I'm doing all my retirement planning assuming I will get $0 from SS. Anything I do get is a bonus, even though I'm paying into it now to fund current retirees. It's otherwise just another tax where I'll never see the full benefit.

With so much time on your side now, coupled with high earnings, Social Security should be a non-issue for you.
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Old 01-23-2016, 01:26 PM
 
Location: Central IL
15,224 posts, read 8,523,201 times
Reputation: 35622
Quote:
Originally Posted by mathjak107 View Post
i think the way you phrased it is a bit confusing .

your wife gets 100% of her benefit plus the DIFFERENCE between 1/2 your full and her full added to hers . that is her retirement ss payment .

is that what you meant ?.
Quote:
Originally Posted by BugsyPal View Post
Yet people like Hillary Clinton say female spouses and widows need greater "protection" via Social Security. How much more gravy can you extract simply by virtue of marriage?
See posts #33 and #34
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Old 01-23-2016, 02:09 PM
 
791 posts, read 722,537 times
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of course, prudence dictates that I not count on it. Just trying to understand how it works.
my 401K is underfunded for now. And yes, IF all goes well, SS may be a non -issue.



Quote:
Originally Posted by numberfive View Post
The information in here is good for a "finger in the wind" type check, if your retirement is decades away. There are a handful of ways your social security checks can be reduced (retiring before full retirement age, certain programs designed to prevent "double dipping", etc).

Our retirement horizons are probably fairly similar. Who knows what Social Security will look like decades from now.

I'm doing all my retirement planning assuming I will get $0 from SS. Anything I do get is a bonus, even though I'm paying into it now to fund current retirees. It's otherwise just another tax where I'll never see the full benefit.

With so much time on your side now, coupled with high earnings, Social Security should be a non-issue for you.
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Old 01-23-2016, 04:53 PM
 
Location: TOVCCA
8,452 posts, read 11,437,888 times
Reputation: 12307
Quote:
Originally Posted by TuborgP View Post
https://www.transamerica.com/yourlif...aim-more-later
Quote:
For the sake of making our example more cut-and-dry, William and Barbara are the same age, with a FRA (Full Retirement Age2) of 66.

Here’s how it works:

Once Barbara turns 62, she files for her individual benefit. Because she takes it before her FRA, it’s permanently reduced to $1,500 per month. William does not file – yet.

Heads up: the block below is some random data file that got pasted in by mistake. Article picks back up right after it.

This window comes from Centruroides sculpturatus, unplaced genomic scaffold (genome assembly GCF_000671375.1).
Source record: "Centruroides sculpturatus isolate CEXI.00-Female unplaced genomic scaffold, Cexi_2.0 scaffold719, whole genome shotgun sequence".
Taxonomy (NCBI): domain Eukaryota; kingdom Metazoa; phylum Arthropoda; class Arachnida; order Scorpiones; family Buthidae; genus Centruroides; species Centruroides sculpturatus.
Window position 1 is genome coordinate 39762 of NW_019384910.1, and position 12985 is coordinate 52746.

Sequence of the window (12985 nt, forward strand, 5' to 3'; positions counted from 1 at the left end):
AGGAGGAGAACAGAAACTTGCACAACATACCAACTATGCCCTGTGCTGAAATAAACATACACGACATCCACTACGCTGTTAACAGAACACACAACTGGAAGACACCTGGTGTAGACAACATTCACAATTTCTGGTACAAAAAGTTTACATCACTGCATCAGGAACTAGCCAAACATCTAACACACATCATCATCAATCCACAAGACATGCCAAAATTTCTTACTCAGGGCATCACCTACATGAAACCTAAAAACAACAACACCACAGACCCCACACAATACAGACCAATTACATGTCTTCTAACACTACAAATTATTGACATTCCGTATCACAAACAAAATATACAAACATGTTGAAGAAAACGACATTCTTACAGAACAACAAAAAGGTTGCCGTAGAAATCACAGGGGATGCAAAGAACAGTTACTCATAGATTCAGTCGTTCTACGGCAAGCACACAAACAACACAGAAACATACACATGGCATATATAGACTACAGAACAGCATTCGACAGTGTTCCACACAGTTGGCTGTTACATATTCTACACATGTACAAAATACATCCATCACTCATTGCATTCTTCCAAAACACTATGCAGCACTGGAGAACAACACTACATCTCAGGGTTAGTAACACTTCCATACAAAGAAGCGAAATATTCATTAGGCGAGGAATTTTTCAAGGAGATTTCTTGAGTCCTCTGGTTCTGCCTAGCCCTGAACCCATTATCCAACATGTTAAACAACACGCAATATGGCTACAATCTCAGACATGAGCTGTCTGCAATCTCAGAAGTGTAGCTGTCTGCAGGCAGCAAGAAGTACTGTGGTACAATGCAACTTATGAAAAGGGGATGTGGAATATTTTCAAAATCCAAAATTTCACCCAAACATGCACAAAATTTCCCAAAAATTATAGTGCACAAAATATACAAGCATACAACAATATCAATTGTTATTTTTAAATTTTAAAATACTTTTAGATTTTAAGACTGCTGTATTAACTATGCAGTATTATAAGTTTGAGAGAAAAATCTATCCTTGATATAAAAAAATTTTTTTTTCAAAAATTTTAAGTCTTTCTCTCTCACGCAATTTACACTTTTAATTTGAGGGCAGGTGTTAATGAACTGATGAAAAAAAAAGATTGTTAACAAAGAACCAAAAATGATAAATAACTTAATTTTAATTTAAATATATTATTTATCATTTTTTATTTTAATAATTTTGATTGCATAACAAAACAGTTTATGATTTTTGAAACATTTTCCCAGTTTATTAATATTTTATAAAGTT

Once William reaches his FRA at 66, he files for his spousal benefit only. He does nothing with his individual benefit. Because he claims this at his FRA, he gets the full spousal benefit of $1,000 (half of Barbara’s PIA, not her current benefit).

Once William turns 70, he switches to his individual benefit, which has grown to its maximum of $2,904 per month. It’s important to note that William is only able to make this switch because he waited until his FRA to file for the spousal benefit. If he had filed for any benefit prior to his FRA, this wouldn’t be possible.

Assuming William dies first, Barbara switches to her survivor benefit of $2,904 – the same monthly amount William received prior to his death.
Guess you didn't get the memo. Those SS loophole strategies were recently eliminated:
http://www.nytimes.com/2015/12/05/yo...-now.html?_r=0
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Old 01-24-2016, 07:35 AM
 
13,893 posts, read 7,400,560 times
Reputation: 25379
Quote:
Originally Posted by numberfive View Post
I'm doing all my retirement planning assuming I will get $0 from SS.
If you look at income and wealth numbers, it's pretty obvious that Social Security isn't going away. As income and wealth stratification increase while defined benefit pensions become a distant memory, substantially more than half of today's 30-somethings will hit retirement age with Social Security as their sole means of support. There might be symbolic means testing of Social Security benefits but that will likely impact less than 5% of all retirees. If you don't have a career of 5%er income, it's highly unlikely you'll be subject to any kind of Social Security means test. You simply won't have enough income.